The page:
Review: WITH BLOOD UPON THE SAND, by Bradley Beaulieu (Song of the Shattered Sands #2)

Given that Twelve Kings in Sharakhai was one of last year’s biggest revelations for me, I was naturally eager to read its sequel, and in that respect With Blood Upon the Sand did not disappoint, expanding on the world and characters whose foundations had been laid in the first book.

The story resumes with a high-adrenaline scene in which we see the protagonist Çeda trying to assassinate another one of the Kings ruling Sharakhai: the discovery of a terrifying piece of the puzzle she’s attempting to unravel leads to failure, and to a harrowing escape through the city’s meandering alleys she knows so well from her past as a street urchin.  It’s a great way of reconnecting to Çeda, a wonderful character that captivated me from the very start with her mixture of strength and frailties, determination and failings brought on by a sometimes too-narrow focus on her goal.

The first book was centered on Çeda’s meticulous work toward infiltrating the Blade Maidens – the elite fighters protecting the Kings – so she could be nearer the people responsible for her mother’s death, and close enough to carry out her plans for vengeance; here she has finally obtained her place among the Maidens and moves the first steps toward acceptance as her training progresses, and this causes the first cracks in her armor, raising many doubts that force Çeda to question, if not her motives, her perception of the people she has always viewed as enemies.

As a street rogue, and later as a fighter in the pits where she gained her fame as the unbeatable White Wolf, Çeda had always been able to count on the support of allies and comrades, and on the unfailing closeness of her childhood friend Emre; now she is doubly isolated, as a newcomer in an elite regiment where she has to prove herself day after day, and as a double agent needing to hide her goals, and this weighs heavily on her mind – not least because some of the overtures she receives from her fellow Maidens are sincerely offered, causing Çeda to examine herself under a different light.  This adds new, welcome facets to the character as her dilemma is complicated further by exposure to a Maiden’s daily duties, that bring Çeda to see different aspects of life in Sharakhai: for example, when the Moonless Host – a resistance movement bent on destroying the Kings, and therefore aligned in some ways with Çeda’s purpose – effects a shocking attack on the city’s Collegia scholars, she sees firsthand the suffering brought on by the Host’s actions and is forced to witness the price that others have to pay for freedom from the tyranny of the Kings, and to wonder if her need for vengeance might not have to take second place to more pressing and more important concerns.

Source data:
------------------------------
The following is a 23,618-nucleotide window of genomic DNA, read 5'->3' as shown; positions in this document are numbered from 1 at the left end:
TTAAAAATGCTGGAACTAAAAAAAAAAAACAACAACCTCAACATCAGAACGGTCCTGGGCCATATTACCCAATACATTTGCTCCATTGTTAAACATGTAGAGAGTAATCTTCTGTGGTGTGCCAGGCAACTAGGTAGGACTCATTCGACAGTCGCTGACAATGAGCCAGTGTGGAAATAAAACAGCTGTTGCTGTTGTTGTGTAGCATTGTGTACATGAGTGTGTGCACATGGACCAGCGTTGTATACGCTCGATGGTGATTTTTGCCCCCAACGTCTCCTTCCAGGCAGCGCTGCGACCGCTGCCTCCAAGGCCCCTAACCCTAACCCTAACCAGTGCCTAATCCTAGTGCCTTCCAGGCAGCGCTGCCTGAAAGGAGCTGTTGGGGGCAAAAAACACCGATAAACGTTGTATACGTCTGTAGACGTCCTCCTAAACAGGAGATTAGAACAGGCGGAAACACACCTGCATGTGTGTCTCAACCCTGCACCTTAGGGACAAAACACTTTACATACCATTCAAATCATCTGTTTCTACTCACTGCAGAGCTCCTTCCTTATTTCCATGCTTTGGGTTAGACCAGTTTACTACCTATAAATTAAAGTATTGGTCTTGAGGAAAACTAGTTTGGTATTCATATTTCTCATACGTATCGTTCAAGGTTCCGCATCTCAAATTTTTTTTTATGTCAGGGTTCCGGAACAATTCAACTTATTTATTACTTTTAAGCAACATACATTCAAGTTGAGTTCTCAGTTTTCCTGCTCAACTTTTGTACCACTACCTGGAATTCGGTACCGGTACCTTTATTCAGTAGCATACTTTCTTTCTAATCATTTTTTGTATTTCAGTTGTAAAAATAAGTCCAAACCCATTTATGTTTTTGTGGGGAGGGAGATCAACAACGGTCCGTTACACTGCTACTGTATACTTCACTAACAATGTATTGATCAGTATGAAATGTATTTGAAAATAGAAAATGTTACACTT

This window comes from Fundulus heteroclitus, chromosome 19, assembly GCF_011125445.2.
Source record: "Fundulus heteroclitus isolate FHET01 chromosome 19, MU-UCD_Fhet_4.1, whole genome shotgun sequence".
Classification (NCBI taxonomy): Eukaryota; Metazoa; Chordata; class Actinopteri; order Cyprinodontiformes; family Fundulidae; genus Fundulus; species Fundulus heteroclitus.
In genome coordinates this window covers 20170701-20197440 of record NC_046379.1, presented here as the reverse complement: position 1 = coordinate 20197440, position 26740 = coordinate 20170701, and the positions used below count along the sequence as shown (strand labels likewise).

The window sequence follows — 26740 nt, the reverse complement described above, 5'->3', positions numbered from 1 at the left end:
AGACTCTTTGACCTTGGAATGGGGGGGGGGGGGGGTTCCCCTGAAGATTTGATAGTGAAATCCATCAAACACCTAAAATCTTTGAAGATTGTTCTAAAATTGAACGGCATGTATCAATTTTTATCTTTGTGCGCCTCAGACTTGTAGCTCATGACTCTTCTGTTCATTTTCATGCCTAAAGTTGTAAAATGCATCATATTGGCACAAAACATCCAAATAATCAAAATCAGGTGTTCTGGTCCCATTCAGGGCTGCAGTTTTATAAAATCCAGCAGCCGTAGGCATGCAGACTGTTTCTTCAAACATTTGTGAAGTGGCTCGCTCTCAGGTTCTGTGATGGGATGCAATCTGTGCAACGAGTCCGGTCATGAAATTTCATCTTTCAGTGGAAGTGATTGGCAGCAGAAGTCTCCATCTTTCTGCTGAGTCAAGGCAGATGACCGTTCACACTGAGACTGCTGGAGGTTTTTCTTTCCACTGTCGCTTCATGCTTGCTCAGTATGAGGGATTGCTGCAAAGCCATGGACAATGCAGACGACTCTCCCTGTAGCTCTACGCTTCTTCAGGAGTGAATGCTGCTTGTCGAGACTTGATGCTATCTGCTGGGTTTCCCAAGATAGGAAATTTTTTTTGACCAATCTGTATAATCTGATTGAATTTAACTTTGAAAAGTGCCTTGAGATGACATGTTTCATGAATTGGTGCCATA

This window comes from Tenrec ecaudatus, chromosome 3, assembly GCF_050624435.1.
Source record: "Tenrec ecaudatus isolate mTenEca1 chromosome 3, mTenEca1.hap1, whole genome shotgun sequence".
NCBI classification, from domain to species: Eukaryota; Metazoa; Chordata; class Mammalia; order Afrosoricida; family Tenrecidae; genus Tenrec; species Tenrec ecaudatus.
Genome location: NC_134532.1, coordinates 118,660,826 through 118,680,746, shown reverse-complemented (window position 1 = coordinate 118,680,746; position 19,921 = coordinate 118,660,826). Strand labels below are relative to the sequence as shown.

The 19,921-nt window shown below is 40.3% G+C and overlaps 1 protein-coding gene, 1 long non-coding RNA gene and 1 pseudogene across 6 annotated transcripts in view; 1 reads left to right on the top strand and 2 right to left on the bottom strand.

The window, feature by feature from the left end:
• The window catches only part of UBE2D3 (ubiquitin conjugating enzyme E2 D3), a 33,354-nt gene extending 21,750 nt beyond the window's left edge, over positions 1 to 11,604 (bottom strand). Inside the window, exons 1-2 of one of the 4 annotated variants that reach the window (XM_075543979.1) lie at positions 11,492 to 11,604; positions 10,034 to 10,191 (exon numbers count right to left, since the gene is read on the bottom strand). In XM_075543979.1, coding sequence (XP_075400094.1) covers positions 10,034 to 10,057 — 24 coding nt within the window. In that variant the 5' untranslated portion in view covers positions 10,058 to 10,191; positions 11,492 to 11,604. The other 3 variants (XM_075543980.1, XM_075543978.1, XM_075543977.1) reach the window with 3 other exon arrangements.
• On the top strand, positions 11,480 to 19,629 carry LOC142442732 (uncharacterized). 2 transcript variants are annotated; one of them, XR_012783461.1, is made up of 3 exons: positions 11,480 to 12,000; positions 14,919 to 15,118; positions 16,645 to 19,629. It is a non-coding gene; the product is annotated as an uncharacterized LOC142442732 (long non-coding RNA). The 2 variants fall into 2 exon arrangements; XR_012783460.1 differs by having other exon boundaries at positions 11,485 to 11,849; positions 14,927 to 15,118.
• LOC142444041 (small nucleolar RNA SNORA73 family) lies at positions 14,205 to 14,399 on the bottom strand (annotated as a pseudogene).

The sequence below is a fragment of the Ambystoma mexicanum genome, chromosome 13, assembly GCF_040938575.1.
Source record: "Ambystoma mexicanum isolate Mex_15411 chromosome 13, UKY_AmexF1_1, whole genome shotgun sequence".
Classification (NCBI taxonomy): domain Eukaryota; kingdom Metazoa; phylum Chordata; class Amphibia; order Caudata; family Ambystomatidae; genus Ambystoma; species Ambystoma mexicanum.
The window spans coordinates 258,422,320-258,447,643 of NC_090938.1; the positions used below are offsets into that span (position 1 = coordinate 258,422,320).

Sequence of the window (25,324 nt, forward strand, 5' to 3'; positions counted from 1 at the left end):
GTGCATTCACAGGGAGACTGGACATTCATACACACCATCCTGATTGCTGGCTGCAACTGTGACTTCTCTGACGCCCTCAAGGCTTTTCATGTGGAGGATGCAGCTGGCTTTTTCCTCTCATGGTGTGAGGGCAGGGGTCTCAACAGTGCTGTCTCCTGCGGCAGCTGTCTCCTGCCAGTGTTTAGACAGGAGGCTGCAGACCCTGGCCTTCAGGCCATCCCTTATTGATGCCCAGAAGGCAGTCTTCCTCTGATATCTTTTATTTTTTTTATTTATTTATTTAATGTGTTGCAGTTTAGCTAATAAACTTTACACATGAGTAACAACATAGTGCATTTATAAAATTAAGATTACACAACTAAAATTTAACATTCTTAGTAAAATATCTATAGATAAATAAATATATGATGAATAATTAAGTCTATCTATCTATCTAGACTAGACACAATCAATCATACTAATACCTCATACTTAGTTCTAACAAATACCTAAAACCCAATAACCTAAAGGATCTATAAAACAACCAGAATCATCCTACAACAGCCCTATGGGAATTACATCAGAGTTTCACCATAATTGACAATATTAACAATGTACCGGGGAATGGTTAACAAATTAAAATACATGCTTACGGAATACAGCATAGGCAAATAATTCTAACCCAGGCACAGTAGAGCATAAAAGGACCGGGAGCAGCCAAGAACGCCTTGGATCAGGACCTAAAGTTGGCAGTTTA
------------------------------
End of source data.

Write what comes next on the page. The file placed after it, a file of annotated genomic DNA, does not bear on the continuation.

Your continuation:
It’s a fascinating analysis, and the kind of dilemma that many revolutionary fighters have brought to the table in the real world as well – and for Çeda the problem is compounded by a new factor: once bonded, as custom requires, with the asirim, the fell creatures used by the Kings as shock troops (where ‘shock’ and ‘terror’ are not mere words…), she learns more about their origins – one of the most staggering revelations of this story – and finds herself attuned to their pain and rage for the prolonged slavery the asirim have endured, to the point that at times she ends being controlled by those feelings instead of being the one controlling and channeling that very anger.  Loss of certainties, loss of focus, and the awareness that the world cannot be reduced to black-or-white convictions, seem to pile many doubts on Çeda’s shoulders, and as the situation becomes more complicated we learn more about the world in which the novels are set.

Once Çeda’s role in the story has been firmly established, the author widens his scope in this book to encompass other people and other places: first, the Kings come to the fore as something other than semi-mythical figures whose alliance with the gods granted them eternal life and unimaginable powers.  They are revealed here as people who don’t always work in synchrony, but rather have hidden agendas whose byzantine ramifications reach far and wide: at some point, a quite unexpected revelation changes any perceptions we might have held until then, and sheds a very different light on the way the Kings assumed power.  Never has the maxim about history being rewritten by the victors been more true…